The inscription of Japan’s cultural property “Hidden Christian Sites in the Nagasaki Region” in June 2018 on the World Heritage List brings out a scholarly and everyday re-visitation of the “Hidden Christians”, or the descendants of Japan’s evangelized population who chose the concealment of their faith while Christianity was forbidden in the archipelago. The cultural property’s Outstanding Universal Value stands in the religious tradition and lifestyle that the “Hidden Christians” of the Nagasaki region nurtured during the ban. Previous work approached the configurations of the nomination and the transformation of the Kakure Kirishitan (contemporary Hidden Christian) religious tradition into a national heritage, while looking at specific regional groups. Based on ethnographic fieldwork conducted in 2017-2018, this paper takes a novel approach by examining the connection between heritage and tourism in the overall cultural property, a “serial” property gathering twelve components spread over Nagasaki and Kumamoto Prefectures. After discussing the institutional tourism engagements and memory spaces, I depict the life of three elements – the church, the tangible aspects of historical Hidden Christians, and the overall coastal / offshore village – in the narratives of local residents and guides and related cultural intimacy forms (Herzfeld, 2005). When doing so, I show that there is no dominant narrative related to the connection between heritage and tourism in the cultural property. The paper will contribute to understanding the role of “World Heritage” in the reconfiguration of intimacies at institutional and everyday level in Japan and beyond.

“Art in former military sites: spectres of geopolitics in South East Asia”, Gabriel Gee (Franklin University, Lugano)

In the late twentieth century, former industrial warehouses have been found throughout the globe to provide ideal spaces for the exhibition of contemporary arts. Following the diversification of practices at the turn of the 1960s, abandoned factories offered ideal opportunities for the development of new artistic forms such as installation and performative works. They also embodied significantly the shift from fordist and modernist societies, to more flexible consumerist models. In parallel, one might notice that former military and surveillance sites have on many occasions encountered a similar fate. In South East Asia, the Centre for Contemporary Arts in Singapore for example is located in the former Gillman Barracks of the British army. In the Kinmen Islands off the Chinese coast and under the control of the Taiwanese government, the floating island project in 2013 revisited bunkers and battery sites through site specific contemporary art interventions. More generally, sites that had been used as barracks or part of surveillance apparatus, have re-emerged as cultural centres, such as the Tai Kwun police station in Hong Kong, or the State Side Town in Naha, where American soldiers and their families used to live. This paper aims to reflect on the repurposed functionalities of such past military sites, and the manner through which military history and heritage in South East Asia survives, visibly and invisibly. Furthermore, the reinvention of such sites does not attest to the disappearance of military infrastructure and pressure, simply relocated to more appropriate facilities. Military and surveillance heritage sites offer an opportunity to consider the changing textures of geopolitics, and the profound reminders caught and voiced in their fabric by the spectres of history.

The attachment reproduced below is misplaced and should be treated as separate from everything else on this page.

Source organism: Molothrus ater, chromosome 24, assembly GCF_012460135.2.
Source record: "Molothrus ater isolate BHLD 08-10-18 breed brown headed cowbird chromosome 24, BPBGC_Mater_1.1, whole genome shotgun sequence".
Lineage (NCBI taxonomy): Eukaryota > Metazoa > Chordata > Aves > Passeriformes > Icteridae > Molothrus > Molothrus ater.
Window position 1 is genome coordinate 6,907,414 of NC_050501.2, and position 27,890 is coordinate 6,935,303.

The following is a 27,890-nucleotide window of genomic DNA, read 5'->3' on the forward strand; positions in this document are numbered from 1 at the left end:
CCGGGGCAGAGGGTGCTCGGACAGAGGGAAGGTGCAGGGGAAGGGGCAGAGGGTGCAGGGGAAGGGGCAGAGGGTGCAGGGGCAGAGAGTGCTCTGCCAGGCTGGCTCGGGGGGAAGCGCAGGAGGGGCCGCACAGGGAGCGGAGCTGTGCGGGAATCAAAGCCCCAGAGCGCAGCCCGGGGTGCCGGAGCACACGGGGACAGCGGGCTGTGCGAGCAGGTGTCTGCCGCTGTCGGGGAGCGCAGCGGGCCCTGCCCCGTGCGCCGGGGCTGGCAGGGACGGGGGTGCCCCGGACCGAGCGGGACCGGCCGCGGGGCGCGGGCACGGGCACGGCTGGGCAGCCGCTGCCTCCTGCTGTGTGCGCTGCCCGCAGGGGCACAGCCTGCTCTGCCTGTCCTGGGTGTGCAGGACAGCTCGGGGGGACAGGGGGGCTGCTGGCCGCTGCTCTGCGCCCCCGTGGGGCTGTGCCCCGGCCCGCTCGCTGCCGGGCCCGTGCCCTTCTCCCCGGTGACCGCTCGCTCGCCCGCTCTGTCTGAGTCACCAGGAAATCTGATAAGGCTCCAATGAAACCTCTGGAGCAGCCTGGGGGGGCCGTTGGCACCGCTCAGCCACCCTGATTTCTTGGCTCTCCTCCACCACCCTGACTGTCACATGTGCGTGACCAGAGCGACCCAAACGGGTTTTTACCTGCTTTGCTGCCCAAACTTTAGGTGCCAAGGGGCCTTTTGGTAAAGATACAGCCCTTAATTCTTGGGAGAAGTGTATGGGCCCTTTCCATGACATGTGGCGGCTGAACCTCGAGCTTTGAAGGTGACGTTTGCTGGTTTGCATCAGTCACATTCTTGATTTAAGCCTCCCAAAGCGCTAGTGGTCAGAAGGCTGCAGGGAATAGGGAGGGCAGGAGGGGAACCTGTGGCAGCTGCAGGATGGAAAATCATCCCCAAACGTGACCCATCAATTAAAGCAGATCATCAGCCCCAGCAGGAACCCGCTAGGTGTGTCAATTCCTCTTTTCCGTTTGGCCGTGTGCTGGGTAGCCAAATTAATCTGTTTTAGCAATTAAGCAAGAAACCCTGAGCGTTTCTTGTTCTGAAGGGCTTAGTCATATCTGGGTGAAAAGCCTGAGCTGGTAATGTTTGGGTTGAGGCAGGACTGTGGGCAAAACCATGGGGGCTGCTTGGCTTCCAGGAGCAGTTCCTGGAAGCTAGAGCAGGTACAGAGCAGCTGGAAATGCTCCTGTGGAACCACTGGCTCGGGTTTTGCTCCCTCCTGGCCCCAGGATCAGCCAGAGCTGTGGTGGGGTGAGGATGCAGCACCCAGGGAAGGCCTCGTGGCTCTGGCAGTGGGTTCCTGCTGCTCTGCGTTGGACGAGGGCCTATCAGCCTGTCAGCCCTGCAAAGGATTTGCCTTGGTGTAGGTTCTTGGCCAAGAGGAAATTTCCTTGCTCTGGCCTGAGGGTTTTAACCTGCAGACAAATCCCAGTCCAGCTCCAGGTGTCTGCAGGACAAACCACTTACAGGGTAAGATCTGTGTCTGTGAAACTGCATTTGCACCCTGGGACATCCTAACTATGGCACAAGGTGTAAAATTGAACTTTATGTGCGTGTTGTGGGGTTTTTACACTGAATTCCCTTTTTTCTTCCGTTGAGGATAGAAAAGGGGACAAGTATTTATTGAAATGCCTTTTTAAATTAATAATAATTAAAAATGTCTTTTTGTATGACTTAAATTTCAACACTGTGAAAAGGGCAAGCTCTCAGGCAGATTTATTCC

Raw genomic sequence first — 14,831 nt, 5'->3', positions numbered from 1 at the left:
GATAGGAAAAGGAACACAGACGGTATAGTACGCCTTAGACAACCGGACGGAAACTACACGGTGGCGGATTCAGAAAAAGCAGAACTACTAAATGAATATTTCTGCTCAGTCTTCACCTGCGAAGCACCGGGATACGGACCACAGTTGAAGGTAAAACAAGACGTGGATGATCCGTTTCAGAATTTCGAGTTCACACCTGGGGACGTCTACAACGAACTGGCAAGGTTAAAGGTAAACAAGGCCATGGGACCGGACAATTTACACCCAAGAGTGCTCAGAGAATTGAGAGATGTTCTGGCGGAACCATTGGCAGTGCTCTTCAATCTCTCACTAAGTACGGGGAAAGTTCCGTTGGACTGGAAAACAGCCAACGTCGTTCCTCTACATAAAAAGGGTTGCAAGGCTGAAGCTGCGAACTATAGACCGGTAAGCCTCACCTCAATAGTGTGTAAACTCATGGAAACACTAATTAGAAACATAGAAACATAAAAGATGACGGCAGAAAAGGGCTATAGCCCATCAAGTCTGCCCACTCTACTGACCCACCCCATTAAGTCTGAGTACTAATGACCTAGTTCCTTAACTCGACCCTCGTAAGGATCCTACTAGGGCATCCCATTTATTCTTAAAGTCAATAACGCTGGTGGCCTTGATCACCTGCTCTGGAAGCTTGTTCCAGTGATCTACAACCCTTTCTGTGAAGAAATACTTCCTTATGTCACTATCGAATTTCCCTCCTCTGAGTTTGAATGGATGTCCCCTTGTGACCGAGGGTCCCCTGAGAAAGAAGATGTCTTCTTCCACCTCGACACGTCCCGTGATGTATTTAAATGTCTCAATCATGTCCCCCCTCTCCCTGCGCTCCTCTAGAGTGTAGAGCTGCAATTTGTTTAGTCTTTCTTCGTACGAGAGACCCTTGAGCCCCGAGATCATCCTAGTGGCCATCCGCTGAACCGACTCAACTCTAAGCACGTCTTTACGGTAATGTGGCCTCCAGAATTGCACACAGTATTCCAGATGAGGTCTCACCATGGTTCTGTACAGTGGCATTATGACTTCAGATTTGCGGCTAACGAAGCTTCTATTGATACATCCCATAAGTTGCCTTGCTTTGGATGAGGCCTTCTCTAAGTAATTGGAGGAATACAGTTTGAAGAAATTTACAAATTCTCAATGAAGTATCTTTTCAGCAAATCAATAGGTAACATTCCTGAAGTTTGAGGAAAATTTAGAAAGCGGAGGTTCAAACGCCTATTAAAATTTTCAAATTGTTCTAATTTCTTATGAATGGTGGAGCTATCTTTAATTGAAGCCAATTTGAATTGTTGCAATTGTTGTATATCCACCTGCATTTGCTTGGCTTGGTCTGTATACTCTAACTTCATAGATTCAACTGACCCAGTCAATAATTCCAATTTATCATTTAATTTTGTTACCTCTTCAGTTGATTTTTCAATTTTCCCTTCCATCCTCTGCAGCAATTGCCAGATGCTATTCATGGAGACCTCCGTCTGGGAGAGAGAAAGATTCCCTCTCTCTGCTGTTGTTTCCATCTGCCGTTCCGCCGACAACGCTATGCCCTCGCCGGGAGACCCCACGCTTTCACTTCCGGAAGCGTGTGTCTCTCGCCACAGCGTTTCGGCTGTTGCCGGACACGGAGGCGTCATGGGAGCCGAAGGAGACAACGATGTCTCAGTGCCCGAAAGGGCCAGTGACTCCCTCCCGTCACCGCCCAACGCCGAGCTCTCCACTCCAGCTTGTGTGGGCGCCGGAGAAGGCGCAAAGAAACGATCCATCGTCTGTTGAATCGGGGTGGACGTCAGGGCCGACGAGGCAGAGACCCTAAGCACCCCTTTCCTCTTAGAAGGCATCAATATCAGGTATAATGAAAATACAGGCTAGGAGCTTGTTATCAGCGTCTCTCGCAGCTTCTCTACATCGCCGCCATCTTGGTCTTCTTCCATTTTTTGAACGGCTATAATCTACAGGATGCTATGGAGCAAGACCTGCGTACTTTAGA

“Japanese War Sites as Contested Heritage”, Justin Aukema (Kyoto Women’s University)

Since the 1990s in Japan there have been growing calls to preserve war sites (senseki or sensō iseki) such as former military facilities from theAsia-Pacific war. But Japan’s Asia-Pacific war sites have been a contested heritage. Part of this is due to and the difficulty of preserving the “negative heritage (fu no isan)” of war and atrocity. Another reason lies in the history of the sites themselves. As this essay argues, memories of the wartime past have had to compete and vie for attention within sites’ larger “biographies of place.” Often this has resulted in the marginalization of war memories within the space of war sites. To illustrate this, the essay highlights buildings from the former Army 16th Division in Kyoto’s Fushimi Ward. The 16th Division (Dai-jūroku shidan) was involved in painful past events such as the 1937 Nanking Massacre and the 1944 Battle of Leyte. Yet when the former military facilities were repurposed in the postwar, first as a Catholic women’s school and later by war bereaved and former veterans’ groups as a commemorative “site of memory,” difficult events from the 16th Division’s past played little part in their newly acquired identities. Even after being designated Cultural Properties (bunkazai)in 2016, in the absence of any detailed historical explanations at the site, they remain detached from their wartime past. The essay thus raises questions about the ability of Japan’s Asia-Pacific War sites to fully “narrate” the war. And it sheds light on the complex relations between shifting historical memories on the one hand and the heritage of war and atrocity on the other

Commentator: Edward Boyle (Kyushu University)


Our 13th Border Bite is now available

Hot on the heels of last week’s succulent offering, our 13th Border Bite is a substantial morsel from Ed Pulford, JSPS Postdoctoral Fellow at the Slavic-Eurasian Research Center, Hokkaido University, who provides us with a tasty treat in his analysis of the remote Hokkaido town of Nemuro’s position at the centre of Japan’s leading edge, its Northern Territories dispute with Russia. Touching on the malleability of political space, importance of vision and cognition, and paradoxical position of Nemuro within this dispute, where it both decries and depends upon its place at the border, there is plenty for everyone to get their teeth into. We hope you enjoy.

All the Bites are available HERE

11th Border Bite published

Mirza Zulfiqur Rahman’s critical examination of “Mizoram as ‘cultural connector’ in India’s Look East/Act East Policy” analyzes the ruination and latent potential of connectivity in the Northeast Indian state, as seen from the India-Myanmar border crossing of Rih.

This Border Bite is available HERE

With the other ten courses online HERE

Watch out for our next succulent snack by Koji Furukawa, being served shortly!

On China’s Borders

Ed Pulford, JSPS Postdoctoral Fellow at Hokkaido University, interviews authors on their work for the New Books Network, including a recent edited volume by Juan Zhang and Martin Saxer that examines The Art of Neighbouring: Making Relations Across China’s Borders (Amsterdam University Press, 2018).

Listen to Ed’s careful questioning of the editors understandings of China’s borders and borderlands HERE.



New Reports up

A series of reports on events KUBS has been involved in are now up in the Event Reports section, go check them out HERE